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4 of 5 people found the following review helpful
2.0 out of 5 stars over-promised and under-delivered, Dec 28 2012
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This review is from: The Moral Landscape: How Science Can Determine Human Values (Paperback)
Harris is another of the popular atheist-scientists who spends most of the time riffing about the evils of organized religion. Fine. Got it. Heard it lost from Hitchens and all those other loudmouths. I am not defending Christianity or any religion but what these guys don't know about the human drive to believe in something other than oneself could fill another book.
i bought this book because Harris offers the novel idea that there may be scientific/biological basis for morality - he sets this against the idea of well-being as a moral indicator and imperative. But he never gets to explaining in other that the most vague terms what this might mean. It is an old saw on materialism and not much more. Wasted money IMHO.
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8 of 8 people found the following review helpful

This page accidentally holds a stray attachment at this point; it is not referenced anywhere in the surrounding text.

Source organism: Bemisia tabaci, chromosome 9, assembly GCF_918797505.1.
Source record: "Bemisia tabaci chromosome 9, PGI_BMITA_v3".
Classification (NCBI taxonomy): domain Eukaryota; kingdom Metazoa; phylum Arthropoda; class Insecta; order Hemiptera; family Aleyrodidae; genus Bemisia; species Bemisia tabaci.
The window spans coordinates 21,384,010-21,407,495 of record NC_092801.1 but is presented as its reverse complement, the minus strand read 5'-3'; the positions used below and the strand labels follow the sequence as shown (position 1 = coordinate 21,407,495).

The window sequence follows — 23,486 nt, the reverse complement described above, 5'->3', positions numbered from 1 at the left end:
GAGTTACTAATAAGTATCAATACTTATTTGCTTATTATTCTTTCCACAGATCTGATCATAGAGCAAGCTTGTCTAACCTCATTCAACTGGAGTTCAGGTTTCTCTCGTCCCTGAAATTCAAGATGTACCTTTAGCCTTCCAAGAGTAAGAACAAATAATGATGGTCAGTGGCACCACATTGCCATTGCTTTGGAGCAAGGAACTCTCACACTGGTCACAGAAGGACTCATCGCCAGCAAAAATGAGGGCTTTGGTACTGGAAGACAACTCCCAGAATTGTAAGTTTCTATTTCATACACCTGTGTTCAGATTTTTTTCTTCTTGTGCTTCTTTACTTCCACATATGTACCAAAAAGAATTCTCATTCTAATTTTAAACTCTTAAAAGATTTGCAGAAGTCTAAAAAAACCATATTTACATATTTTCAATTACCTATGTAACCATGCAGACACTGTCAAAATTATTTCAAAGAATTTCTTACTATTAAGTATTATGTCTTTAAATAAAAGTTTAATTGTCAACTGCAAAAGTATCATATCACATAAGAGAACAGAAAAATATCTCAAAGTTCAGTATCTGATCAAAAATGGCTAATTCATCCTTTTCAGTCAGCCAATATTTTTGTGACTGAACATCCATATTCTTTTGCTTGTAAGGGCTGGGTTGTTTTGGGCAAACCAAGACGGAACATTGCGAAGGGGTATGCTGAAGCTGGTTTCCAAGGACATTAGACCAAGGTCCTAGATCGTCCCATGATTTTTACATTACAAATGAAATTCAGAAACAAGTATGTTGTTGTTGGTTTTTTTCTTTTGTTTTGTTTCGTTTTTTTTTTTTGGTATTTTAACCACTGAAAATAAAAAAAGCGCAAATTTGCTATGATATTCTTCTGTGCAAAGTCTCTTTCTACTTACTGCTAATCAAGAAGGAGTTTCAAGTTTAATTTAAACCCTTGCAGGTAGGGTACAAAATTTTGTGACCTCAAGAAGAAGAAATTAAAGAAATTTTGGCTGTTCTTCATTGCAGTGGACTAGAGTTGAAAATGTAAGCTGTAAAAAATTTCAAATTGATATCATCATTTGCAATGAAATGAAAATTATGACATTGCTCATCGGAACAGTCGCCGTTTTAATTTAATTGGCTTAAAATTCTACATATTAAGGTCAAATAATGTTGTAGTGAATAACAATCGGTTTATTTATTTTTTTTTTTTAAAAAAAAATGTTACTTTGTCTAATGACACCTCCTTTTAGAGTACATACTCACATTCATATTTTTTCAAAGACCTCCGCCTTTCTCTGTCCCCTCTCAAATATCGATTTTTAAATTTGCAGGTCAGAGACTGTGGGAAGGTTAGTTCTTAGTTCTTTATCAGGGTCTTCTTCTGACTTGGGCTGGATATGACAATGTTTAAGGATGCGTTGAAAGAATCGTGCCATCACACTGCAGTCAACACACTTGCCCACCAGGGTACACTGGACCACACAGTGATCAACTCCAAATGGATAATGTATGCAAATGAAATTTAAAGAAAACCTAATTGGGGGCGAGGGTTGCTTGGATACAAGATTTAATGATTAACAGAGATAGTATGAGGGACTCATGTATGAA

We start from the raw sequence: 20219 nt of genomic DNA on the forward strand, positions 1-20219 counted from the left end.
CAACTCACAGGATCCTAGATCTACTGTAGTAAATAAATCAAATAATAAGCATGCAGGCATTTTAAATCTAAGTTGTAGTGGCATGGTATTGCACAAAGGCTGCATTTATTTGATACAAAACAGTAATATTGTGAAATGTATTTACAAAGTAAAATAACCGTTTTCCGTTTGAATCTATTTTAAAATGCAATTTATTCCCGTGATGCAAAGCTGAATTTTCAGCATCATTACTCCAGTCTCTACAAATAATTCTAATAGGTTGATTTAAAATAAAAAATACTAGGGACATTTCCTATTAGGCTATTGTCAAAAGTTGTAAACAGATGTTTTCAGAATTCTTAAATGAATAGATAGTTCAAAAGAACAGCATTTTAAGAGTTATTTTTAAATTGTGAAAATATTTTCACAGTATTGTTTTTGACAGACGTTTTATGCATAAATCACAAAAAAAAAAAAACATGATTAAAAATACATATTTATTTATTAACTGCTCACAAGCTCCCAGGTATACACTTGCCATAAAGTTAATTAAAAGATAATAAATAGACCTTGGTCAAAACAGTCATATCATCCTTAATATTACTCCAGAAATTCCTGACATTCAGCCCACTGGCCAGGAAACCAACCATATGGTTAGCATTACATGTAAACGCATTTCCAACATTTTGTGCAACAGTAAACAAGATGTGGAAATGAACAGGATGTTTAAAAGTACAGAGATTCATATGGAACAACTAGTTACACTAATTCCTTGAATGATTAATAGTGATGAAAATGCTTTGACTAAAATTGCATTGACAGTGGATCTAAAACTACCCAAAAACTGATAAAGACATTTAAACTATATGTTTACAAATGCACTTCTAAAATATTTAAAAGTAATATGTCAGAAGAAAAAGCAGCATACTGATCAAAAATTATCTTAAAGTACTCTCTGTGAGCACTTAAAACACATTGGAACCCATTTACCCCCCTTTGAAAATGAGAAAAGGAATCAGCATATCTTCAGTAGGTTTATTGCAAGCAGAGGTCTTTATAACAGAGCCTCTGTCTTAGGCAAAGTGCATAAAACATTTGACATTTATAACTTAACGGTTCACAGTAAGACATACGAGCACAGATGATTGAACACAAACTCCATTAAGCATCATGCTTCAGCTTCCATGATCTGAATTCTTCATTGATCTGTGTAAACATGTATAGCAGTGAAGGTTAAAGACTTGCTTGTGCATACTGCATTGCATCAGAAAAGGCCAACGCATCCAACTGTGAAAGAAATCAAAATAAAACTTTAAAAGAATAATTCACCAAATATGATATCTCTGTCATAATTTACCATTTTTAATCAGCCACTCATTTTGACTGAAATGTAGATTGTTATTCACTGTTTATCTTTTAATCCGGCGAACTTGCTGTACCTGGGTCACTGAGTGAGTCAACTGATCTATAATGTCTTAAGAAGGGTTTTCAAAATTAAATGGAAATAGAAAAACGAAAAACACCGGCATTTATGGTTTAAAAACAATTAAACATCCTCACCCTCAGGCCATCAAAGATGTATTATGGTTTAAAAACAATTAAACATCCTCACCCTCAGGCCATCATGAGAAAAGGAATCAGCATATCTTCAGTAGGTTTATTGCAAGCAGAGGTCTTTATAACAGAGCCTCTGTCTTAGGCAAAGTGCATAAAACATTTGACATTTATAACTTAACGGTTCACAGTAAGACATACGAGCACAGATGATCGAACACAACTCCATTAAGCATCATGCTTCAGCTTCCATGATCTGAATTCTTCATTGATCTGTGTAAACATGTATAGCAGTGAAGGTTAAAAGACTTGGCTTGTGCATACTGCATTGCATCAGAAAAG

5.0 out of 5 stars Wit and Wisdom, Oct. 8 2010
In End Of Faith, Harris poked around in the box marked "Religion" and, with a brilliant wit and the clarity of a well-refined anger, showed much of its content to be rank and not worth keeping.
In The Moral Landscape, he again notes the challenges religion presents, this time to the discussion of morals, but he also opens up the box marked "Science" and hauls out some of the stuff in it that threatens to taint the whole collection. By getting it out of the way, he clears for all of us a path by which we might achieve a civilization bounded by empathy and goodwill and in which the chasm that has existed between "facts and values - and therefore between science and morality" is bridged.